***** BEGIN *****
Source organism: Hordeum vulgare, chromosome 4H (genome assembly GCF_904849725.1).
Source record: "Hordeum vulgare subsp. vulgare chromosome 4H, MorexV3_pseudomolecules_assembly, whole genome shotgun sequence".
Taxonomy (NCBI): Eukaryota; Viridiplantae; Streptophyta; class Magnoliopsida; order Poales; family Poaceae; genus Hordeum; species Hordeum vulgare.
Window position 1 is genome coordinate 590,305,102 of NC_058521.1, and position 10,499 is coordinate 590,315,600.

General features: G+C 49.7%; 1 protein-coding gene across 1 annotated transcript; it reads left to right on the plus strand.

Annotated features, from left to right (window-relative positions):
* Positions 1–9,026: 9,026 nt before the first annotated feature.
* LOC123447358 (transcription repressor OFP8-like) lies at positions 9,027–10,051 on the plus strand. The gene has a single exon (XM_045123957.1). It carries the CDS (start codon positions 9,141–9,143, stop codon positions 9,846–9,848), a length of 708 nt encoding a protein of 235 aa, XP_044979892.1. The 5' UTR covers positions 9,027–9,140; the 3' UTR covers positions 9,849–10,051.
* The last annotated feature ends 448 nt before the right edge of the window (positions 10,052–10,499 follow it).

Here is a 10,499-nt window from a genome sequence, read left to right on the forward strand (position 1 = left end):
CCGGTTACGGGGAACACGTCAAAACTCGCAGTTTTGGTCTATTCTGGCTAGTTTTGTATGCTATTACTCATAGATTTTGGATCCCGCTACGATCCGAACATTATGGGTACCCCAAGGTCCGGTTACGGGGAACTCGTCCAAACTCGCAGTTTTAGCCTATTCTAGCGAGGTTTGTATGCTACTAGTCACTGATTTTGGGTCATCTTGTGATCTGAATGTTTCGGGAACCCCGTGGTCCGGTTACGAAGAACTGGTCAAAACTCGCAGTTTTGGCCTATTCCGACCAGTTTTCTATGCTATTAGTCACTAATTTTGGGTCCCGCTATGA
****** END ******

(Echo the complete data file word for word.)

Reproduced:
Source organism: Hordeum vulgare, chromosome 4H (genome assembly GCF_904849725.1).
Source record: "Hordeum vulgare subsp. vulgare chromosome 4H, MorexV3_pseudomolecules_assembly, whole genome shotgun sequence".
Taxonomy (NCBI): Eukaryota; Viridiplantae; Streptophyta; class Magnoliopsida; order Poales; family Poaceae; genus Hordeum; species Hordeum vulgare.
Window position 1 is genome coordinate 590,305,102 of NC_058521.1, and position 10,499 is coordinate 590,315,600.

General features: G+C 49.7%; 1 protein-coding gene across 1 annotated transcript; it reads left to right on the plus strand.

Annotated features, from left to right (window-relative positions):
* Positions 1–9,026: 9,026 nt before the first annotated feature.
* LOC123447358 (transcription repressor OFP8-like) lies at positions 9,027–10,051 on the plus strand. The gene has a single exon (XM_045123957.1). It carries the CDS (start codon positions 9,141–9,143, stop codon positions 9,846–9,848), a length of 708 nt encoding a protein of 235 aa, XP_044979892.1. The 5' UTR covers positions 9,027–9,140; the 3' UTR covers positions 9,849–10,051.
* The last annotated feature ends 448 nt before the right edge of the window (positions 10,052–10,499 follow it).

Here is a 10,499-nt window from a genome sequence, read left to right on the forward strand (position 1 = left end):
CCGGTTACGGGGAACACGTCAAAACTCGCAGTTTTGGTCTATTCTGGCTAGTTTTGTATGCTATTACTCATAGATTTTGGATCCCGCTACGATCCGAACATTATGGGTACCCCAAGGTCCGGTTACGGGGAACTCGTCCAAACTCGCAGTTTTAGCCTATTCTAGCGAGGTTTGTATGCTACTAGTCACTGATTTTGGGTCATCTTGTGATCTGAATGTTTCGGGAACCCCGTGGTCCGGTTACGAAGAACTGGTCAAAACTCGCAGTTTTGGCCTATTCCGACCAGTTTTCTATGCTATTAGTCACTAATTTTGGGTCCCGCTATGA